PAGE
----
The Scary Future of Pro-Death Bioethics

Of late, I have started to explore the idea that present day opposition to serious anti-aging research (as led by Leon Kass, Francis Fukuyama and others) will lead to legislation blocking or limiting our access to healthy life extension technologies.

Politicians - even in comparatively free countries like the US - already exert a great deal of control over access to medicine, what you can and can't do with your body, and what medical research is permitted. Unfortunately, this power is already being abused - as power always is - in many areas, including stem cell research and therapeutic cloning. It is a small leap from the present day functions of the FDA to a body that sets maximum life spans by enforcing restrictions on new anti-aging medical technologies.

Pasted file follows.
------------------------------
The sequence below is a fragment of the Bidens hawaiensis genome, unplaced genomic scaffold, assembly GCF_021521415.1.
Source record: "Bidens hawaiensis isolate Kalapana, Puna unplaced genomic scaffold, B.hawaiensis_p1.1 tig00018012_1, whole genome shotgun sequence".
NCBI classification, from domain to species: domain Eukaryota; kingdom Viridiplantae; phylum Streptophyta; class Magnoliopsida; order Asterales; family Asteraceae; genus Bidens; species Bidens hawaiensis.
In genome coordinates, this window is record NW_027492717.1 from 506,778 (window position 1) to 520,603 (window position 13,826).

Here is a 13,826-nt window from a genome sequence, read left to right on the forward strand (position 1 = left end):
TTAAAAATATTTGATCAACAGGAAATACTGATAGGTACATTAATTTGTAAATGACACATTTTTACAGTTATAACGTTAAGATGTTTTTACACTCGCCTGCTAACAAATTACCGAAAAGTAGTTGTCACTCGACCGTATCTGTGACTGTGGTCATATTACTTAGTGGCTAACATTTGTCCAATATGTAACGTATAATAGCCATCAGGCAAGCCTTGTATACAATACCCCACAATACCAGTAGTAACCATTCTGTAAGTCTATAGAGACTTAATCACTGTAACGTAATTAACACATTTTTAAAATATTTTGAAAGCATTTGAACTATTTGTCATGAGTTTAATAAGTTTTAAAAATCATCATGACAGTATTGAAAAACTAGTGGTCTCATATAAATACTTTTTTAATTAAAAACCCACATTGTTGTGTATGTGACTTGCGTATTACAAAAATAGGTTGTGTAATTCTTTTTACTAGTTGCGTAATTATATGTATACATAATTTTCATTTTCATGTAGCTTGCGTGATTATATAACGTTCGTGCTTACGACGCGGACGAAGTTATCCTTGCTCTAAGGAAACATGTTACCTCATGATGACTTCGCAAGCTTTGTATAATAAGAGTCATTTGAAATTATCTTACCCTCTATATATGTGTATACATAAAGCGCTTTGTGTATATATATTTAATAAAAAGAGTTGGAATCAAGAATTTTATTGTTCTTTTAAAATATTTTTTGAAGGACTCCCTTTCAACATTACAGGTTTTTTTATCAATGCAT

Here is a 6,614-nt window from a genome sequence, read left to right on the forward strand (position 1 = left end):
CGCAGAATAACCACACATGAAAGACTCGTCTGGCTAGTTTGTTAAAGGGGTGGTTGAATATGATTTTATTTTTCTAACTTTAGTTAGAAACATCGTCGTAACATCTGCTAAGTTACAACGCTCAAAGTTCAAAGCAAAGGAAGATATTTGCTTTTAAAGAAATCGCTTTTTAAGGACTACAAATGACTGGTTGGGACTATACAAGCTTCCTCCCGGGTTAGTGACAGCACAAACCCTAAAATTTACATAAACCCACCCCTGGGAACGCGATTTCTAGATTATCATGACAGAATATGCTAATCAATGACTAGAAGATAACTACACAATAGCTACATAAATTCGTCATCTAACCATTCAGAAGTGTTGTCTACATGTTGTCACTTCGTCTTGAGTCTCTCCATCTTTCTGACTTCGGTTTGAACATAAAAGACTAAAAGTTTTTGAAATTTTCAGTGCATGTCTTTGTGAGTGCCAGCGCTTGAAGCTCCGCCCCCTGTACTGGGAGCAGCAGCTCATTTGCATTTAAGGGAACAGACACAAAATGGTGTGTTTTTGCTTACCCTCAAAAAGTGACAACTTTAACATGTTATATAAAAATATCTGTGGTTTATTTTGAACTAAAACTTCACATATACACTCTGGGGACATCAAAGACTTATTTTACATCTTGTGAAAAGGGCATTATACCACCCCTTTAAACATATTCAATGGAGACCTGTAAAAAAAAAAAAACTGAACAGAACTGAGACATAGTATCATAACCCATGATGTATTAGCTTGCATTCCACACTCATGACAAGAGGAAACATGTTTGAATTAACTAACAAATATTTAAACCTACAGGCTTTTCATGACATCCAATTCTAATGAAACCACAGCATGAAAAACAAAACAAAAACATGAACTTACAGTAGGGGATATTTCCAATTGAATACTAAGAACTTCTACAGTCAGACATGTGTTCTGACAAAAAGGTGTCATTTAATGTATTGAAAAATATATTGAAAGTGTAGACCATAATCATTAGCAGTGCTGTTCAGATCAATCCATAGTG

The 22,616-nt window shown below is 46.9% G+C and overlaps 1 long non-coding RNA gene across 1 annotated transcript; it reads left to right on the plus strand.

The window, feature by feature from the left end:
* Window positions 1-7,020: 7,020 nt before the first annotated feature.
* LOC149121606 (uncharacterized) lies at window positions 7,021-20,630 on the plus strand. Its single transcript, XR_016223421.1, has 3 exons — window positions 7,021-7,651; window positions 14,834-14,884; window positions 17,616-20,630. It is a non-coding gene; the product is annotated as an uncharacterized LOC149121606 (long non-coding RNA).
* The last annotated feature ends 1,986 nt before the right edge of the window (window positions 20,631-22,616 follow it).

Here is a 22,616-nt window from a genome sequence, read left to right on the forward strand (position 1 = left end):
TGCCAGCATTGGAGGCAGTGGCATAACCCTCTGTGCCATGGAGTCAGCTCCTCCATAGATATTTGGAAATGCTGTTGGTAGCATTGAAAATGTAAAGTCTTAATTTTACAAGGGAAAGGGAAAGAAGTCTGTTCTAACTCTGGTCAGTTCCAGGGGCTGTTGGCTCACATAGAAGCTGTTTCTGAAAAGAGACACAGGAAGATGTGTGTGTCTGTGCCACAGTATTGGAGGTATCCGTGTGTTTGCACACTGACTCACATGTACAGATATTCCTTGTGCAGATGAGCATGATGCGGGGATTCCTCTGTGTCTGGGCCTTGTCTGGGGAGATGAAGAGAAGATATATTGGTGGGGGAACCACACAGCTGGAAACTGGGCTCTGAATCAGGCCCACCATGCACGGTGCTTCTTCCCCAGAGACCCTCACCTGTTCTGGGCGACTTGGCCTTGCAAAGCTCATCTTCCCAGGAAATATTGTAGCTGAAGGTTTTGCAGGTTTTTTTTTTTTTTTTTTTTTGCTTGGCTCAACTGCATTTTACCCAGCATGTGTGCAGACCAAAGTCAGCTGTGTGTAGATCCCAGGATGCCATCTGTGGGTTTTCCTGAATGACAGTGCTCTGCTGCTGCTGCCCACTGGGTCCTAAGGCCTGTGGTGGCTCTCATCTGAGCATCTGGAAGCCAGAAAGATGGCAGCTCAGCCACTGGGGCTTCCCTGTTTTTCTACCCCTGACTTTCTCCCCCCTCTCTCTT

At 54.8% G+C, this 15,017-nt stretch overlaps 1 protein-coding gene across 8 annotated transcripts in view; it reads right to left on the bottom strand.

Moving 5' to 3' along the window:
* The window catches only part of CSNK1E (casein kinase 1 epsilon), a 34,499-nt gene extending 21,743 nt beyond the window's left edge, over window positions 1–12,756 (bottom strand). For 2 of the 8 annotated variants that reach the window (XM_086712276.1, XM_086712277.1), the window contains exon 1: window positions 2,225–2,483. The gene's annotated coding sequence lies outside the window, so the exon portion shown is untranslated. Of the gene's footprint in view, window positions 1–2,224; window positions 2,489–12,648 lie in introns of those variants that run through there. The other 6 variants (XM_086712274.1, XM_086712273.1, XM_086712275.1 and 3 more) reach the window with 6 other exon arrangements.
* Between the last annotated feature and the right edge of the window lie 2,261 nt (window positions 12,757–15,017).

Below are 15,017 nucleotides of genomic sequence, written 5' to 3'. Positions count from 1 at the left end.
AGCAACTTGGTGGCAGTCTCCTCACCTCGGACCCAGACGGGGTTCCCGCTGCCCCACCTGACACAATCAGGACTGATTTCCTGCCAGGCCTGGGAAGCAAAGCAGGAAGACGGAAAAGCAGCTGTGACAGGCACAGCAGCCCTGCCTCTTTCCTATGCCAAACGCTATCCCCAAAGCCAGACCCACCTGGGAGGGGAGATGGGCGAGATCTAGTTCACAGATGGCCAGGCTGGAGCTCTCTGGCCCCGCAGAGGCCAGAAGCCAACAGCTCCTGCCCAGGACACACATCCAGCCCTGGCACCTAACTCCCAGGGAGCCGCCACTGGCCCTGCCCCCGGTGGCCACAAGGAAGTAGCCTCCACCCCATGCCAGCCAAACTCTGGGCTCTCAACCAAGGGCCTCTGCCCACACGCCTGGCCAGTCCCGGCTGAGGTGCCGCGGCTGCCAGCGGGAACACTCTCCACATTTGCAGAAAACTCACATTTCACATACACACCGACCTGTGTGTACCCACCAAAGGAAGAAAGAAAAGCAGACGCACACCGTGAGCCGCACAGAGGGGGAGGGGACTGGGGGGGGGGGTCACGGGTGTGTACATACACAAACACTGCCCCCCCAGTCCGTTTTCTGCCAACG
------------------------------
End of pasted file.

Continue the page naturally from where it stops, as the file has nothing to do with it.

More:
George Dvorsky has written an excellent article on this topic that is currently posted at Betterhumans. I quote a fair amount in this post, but there is a good deal more where that came from - so read the whole thing.

So as the prospect of radical life extension becomes more real with each passing year, prominent bio-Luddites have gone on the offensive to convince immortal wannabes that death is where it's at.

They speak in a flowery and comforting tone, proclaiming that death defines our species and endows our lives with meaning, purpose and social stability.

The most outspoken of these thanatophiles are, of course, Leon Kass and Francis Fukuyama, both of whom sit on the President's Council on Bioethics in the US. They're not alone, however, and can count a number of bioconservatives—including Charles Krauthammer and Bill McKibbin—on their side.

William Hurlbut, also of the Bioethics Council, has also spoken out recently against increasing the healthy human life span. George Dvorsky echoes my concerns regarding the future of pro-death bioethics: